Kano State government recently approved N100 million for French lecturers in universities owned by the state to undergo postgraduate programmes in selected French universities. The beneficiaries teach in the Kano state University of Science and Technology (KUST), Wudil; Yusuf Maitama Sule University and Kano State Polytechnic. The French universities include University of Lyon, Ecole Central, Nantes, University of Bourgogne, Nice Sophia Antipolis, EPITA, Paris, University of Paris Sud and University of Paris Sacley. The courses of study are run under the Kano/France Joint Scholarship Programme. Beneficiaries are sent for their Masters and PhDs.
Explaining the programme, Gov. Ganduje’s chief press secretary Abba Anwar said Wednesday in Kano that the approval of the disbursement was meant to help the beneficiaries go through their courses of study without any form of stress. He said while the government would respect the terms of the agreement with the French government, it expected the beneficiaries to be focused and diligent so as to “give value for the resources invested in sustainable development of education in the state.”
It must be said that Kano’s commitment to sustainable improvement in the quality of education has received global attention and commendation. The improvements are noticeable in physical infrastructure, school child enrollment and teacher training and remuneration. The number of PhD holders the state has produced over time is unrivalled by any other states in the country.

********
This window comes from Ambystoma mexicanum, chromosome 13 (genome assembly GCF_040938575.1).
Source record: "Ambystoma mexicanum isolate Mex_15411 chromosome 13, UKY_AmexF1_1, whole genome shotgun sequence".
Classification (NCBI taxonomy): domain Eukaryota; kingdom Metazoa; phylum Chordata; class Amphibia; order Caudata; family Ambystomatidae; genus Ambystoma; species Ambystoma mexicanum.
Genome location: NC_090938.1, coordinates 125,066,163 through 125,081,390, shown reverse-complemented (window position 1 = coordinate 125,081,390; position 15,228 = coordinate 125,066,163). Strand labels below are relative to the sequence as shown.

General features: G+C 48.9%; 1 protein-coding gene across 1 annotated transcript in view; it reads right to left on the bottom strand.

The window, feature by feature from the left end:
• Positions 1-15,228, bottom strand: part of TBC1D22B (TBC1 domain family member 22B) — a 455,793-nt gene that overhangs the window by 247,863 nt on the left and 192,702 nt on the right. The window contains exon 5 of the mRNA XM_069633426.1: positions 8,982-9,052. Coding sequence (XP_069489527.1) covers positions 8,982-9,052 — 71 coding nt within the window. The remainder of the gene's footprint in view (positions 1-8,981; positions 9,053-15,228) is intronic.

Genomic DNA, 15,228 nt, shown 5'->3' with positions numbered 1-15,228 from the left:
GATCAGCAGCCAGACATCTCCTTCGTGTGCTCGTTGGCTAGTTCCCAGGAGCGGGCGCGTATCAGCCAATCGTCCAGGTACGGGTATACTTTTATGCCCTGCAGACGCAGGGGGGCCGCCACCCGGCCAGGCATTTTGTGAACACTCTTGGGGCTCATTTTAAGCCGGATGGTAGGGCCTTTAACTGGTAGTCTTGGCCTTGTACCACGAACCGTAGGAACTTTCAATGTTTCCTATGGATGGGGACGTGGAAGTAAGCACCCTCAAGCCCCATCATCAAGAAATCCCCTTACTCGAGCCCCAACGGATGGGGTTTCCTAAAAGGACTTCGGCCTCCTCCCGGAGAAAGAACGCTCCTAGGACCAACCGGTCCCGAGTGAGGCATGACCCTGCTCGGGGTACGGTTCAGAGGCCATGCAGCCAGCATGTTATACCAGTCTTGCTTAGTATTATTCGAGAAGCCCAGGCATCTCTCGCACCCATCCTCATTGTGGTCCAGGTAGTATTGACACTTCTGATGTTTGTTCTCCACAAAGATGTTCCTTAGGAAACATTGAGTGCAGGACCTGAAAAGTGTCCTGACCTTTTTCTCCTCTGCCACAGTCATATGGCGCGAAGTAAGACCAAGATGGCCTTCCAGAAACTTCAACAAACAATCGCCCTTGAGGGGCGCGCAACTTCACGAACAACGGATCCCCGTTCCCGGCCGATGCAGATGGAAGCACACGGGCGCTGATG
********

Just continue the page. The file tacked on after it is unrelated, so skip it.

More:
Now the state has gone a notch higher with this French training scholarship programme. It is a shame that Nigeria, surrounded as it is by French speaking neighbours, has very few French speakers. These our neighbours, on the other hand, aggressively push for the teaching of the English language in their schools. This bilingualism enables them to take up plum jobs in regional organisations of which Nigeria is a member, including the Economic Community of West African States (ECOWAS). This body is quartered in Abuja but 80% of its staff is non-Nigerian. Every candidate that Nigeria had put up for President of the African Development Bank (AfDB) had failed until Dr. Adewunmi Adesina came along in 2015. He was elected May 10 of that year mainly because he is fluent in both English and French.
It is in Nigeria’s national strategic interest to popularize the teaching and speaking of the French language. It will earn us the respect of our Francophone neighbours who right now are not comfortable with our numerical and economic strengths. Again, their combined population will assure for us a captive market for our exports. So, let’s go for French. Parlons nous Francais. Pourquois non?